Title: Real-Time Robotic Surveying for Unexplored Arctic Terrain
Primary Author: Parker, Lonnie
Organization: Georgia Institute of Technology
Co-Author(s): Lonnie T. Parker, Ayanna M. Howard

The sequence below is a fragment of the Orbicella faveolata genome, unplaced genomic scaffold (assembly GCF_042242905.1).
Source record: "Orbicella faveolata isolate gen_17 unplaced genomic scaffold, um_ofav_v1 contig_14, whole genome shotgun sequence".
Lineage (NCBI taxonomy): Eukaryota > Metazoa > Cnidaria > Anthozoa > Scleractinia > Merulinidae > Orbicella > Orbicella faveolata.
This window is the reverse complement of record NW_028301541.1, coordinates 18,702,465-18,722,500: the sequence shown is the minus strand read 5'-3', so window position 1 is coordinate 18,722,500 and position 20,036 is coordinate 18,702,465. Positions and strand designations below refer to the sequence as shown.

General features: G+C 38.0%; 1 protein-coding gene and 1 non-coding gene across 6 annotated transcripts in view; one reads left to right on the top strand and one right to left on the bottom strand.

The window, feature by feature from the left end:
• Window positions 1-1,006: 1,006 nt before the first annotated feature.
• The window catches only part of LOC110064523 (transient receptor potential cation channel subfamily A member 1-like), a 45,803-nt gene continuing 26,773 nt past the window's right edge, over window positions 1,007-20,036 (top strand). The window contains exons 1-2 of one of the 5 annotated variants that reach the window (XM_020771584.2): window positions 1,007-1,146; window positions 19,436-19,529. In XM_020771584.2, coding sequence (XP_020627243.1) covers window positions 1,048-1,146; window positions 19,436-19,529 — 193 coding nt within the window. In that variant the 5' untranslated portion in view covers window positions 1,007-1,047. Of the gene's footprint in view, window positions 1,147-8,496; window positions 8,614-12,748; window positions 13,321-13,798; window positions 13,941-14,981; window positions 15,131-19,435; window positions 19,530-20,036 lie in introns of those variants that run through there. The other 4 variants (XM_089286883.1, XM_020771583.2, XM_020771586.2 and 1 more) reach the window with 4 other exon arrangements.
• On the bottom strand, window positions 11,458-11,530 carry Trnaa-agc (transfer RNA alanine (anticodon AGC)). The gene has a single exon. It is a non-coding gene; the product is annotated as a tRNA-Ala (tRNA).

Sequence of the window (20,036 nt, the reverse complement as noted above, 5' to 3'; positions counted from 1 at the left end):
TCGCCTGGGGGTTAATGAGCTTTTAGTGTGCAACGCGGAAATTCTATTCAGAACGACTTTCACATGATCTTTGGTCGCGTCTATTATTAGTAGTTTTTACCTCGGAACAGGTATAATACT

Global warming and the resultant change occurring in the mass of the Earthís ice cover has spawned a new interest in determining how robotic technology can be leveraged to measure such change. From this interest, the concept of a robotic survey system has emerged, intended to facilitate the collection of ground-based information as validation of that collected by satellite-based instruments. Currently, the only publicly available methods for in situ measurements are stationary automatic weather stations (AWS) with limited sensing range and placement and expensive human-led field campaigns. Robotic surveying has been defined numerous ways for varying applications. Throughout the past 10 years, research has led to proposed solutions such as prospecting for ice on Mars as well as detecting anomalies in crop yield for farmers. Both theory and practice have demonstrated the potential in extending the capabilities for this area of field robotics as well as applying its usefulness in Earth Science missions. Based upon recommendations of the NASA Decadal Survey, this work would be most beneficial to any missionís primary or secondary objective involving the measurement of changes in topography, specifically that found in the Arctic. This encompasses missions such as ICESat-II, DESDynl, and GRACE-II with the potential to support others whose locales of interest are both navigable and support a deploy-able system. As this unique application of robotics is incorporated with efforts to validate the measurements of the missionís remote-sensing equipment, it also expands the potential for accuracy in acquired information. Concurrently, the inherent risks and costs associated with human-led expeditions are mitigated. In this paper, we present a review of robotic surveying, its past applications, and its relevance to enhancing the capabilities of current NASA Earth Science missions.